The missing “lynx”


There have been increasing reports of lynx being spotted on Robberg Nature Reserve, however, these animals are not lynx but caracals Caracal caracal. Caracals are a robustly built cat characterized by their long pointed ears with black tufted tips. It is these tufted ears which are a shared characteristic between species of the genus Caracal and species of the genus Lynx, potentially accounting for the misidentification of the caracal on Robberg Nature Reserve. Also known as the red cat, or rooikat, caracals have a short yet thick coat which can vary from pale reddish-fawn to brick-red, while the underparts are off-white and may have faint blotching. Other features include hindquarters slightly taller than their shoulders, a short tail, and prominent black and white markings on the face. An adult caracal has a total length of 70-110 cm including a tail of only 18-34 cm in length, and stands 40-45 cm tall at the shoulder. Caracals are found through much of Africa, Central Asia, and south-west Asia into India occupying semi-desert habitats to savanna woodland, and hilly country to coastal forests. Caracal have a varied diet including small- to medium-sized mammals such as mice and antelope, reptiles such as snakes and lizards, birds, invertebrates, fish, and some plant matter. Caracals hunt by stalking their prey as close as possible and then pounces on its prize, or relies on a short, fast run to capture its prey. They are particularly adept at catching birds with a spectacular leap! Caracals can breed throughout the year, though generally there is a summer peak in breeding. There can be up to 3 kittens in litter born after a gestation period of 79 days. What is very exciting is there were reports of kittens on Robberg Nature Reserve earlier this year! Unfortunately, due to their predation of sheep and goats caracals are persecuted in many areas of Africa. Despite this, the caracal is classified as Least Concern by the IUCN.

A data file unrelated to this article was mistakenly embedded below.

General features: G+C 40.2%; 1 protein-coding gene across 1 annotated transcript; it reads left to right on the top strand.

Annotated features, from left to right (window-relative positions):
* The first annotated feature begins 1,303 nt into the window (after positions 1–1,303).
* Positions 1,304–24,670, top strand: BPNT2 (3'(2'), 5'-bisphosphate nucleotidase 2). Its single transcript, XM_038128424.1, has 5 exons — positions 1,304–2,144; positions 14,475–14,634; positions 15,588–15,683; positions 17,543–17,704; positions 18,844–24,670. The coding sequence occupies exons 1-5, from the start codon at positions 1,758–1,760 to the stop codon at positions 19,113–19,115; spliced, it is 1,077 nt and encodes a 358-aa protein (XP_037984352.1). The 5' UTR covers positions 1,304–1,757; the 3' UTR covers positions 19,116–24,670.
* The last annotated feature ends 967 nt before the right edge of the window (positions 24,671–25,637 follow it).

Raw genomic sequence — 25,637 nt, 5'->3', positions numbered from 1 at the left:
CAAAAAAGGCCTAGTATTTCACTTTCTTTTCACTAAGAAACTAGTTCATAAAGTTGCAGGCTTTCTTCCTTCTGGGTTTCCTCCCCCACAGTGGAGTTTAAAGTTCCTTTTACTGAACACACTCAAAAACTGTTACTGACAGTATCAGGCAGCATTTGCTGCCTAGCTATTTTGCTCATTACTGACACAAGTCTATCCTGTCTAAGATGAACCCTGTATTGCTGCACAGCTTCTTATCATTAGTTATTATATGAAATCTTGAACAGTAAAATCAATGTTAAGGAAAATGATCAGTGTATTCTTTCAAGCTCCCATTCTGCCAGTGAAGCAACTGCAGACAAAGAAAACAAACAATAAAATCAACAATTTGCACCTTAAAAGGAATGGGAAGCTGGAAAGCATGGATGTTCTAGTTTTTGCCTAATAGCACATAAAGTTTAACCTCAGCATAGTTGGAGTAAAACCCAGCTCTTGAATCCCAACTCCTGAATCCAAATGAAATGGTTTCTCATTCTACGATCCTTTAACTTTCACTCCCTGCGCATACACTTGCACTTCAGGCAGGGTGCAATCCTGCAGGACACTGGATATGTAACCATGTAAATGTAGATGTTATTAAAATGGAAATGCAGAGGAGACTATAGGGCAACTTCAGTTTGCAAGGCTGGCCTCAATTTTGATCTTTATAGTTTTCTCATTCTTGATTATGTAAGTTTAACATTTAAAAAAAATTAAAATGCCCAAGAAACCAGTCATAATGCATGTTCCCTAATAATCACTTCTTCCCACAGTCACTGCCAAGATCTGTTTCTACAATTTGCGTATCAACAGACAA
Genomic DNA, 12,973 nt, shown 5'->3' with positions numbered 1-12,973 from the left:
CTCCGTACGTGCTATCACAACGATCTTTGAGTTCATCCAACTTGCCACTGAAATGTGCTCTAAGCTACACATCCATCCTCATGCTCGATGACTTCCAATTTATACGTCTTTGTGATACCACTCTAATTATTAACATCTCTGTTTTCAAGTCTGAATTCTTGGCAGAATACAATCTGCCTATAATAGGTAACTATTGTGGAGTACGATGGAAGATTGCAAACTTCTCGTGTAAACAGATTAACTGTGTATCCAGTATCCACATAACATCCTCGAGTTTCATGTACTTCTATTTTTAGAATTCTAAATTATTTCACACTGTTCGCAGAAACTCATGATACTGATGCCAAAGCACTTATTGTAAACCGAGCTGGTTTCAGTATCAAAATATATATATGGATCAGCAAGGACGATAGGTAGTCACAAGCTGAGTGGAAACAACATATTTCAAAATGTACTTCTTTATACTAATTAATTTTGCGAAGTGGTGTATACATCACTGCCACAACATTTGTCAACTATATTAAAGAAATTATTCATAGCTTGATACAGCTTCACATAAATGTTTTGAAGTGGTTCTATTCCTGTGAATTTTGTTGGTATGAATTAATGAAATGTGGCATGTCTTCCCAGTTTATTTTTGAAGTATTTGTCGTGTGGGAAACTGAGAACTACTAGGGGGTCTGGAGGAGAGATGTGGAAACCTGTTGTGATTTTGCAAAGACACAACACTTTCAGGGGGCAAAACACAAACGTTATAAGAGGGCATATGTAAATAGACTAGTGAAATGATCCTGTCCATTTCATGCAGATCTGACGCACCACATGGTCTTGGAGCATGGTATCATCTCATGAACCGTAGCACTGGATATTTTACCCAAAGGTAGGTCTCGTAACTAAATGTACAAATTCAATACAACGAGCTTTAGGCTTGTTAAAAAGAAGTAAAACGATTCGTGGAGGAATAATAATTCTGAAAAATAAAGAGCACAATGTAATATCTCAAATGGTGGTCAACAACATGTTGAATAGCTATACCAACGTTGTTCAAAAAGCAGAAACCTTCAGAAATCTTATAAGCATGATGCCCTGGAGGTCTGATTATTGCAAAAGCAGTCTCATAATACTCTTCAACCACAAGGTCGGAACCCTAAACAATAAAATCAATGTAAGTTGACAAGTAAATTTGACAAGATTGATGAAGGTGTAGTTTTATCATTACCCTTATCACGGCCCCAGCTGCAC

Written by: Minke Witteveen

For further reading:

  • Avgan, B., Henschel, P. and Ghoddousi, A. 2016. Caracal caracal. The IUCN Red List of Threatened Species 2016. Accessed: 2016-09-26. URL:
  • Stuart, C. and Stuart, T. 2007. Field Guide to Mammals of southern Africa. Struik Nature: Cape Town. Pp. 170.

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